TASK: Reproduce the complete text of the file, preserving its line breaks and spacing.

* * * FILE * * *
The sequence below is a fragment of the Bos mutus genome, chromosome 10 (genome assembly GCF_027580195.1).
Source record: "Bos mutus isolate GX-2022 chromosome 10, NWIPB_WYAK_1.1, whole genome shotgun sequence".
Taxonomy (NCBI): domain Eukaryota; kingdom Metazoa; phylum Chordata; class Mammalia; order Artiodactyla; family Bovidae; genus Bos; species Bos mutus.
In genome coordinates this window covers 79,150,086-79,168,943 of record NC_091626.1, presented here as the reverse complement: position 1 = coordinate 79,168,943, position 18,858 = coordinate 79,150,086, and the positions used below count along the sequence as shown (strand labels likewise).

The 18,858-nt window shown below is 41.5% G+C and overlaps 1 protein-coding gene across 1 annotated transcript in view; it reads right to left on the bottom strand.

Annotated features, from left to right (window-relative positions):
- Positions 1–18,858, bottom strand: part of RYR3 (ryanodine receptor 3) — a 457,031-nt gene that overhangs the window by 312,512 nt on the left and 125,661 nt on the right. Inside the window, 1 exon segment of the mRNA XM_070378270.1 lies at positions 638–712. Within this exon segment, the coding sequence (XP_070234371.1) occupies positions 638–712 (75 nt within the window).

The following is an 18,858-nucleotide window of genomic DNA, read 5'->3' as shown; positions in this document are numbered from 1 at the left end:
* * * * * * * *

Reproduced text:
The sequence below is a fragment of the Bos mutus genome, chromosome 10 (genome assembly GCF_027580195.1).
Source record: "Bos mutus isolate GX-2022 chromosome 10, NWIPB_WYAK_1.1, whole genome shotgun sequence".
Taxonomy (NCBI): domain Eukaryota; kingdom Metazoa; phylum Chordata; class Mammalia; order Artiodactyla; family Bovidae; genus Bos; species Bos mutus.
In genome coordinates this window covers 79,150,086-79,168,943 of record NC_091626.1, presented here as the reverse complement: position 1 = coordinate 79,168,943, position 18,858 = coordinate 79,150,086, and the positions used below count along the sequence as shown (strand labels likewise).

The 18,858-nt window shown below is 41.5% G+C and overlaps 1 protein-coding gene across 1 annotated transcript in view; it reads right to left on the bottom strand.

Annotated features, from left to right (window-relative positions):
- Positions 1–18,858, bottom strand: part of RYR3 (ryanodine receptor 3) — a 457,031-nt gene that overhangs the window by 312,512 nt on the left and 125,661 nt on the right. Inside the window, 1 exon segment of the mRNA XM_070378270.1 lies at positions 638–712. Within this exon segment, the coding sequence (XP_070234371.1) occupies positions 638–712 (75 nt within the window).

The following is an 18,858-nucleotide window of genomic DNA, read 5'->3' as shown; positions in this document are numbered from 1 at the left end: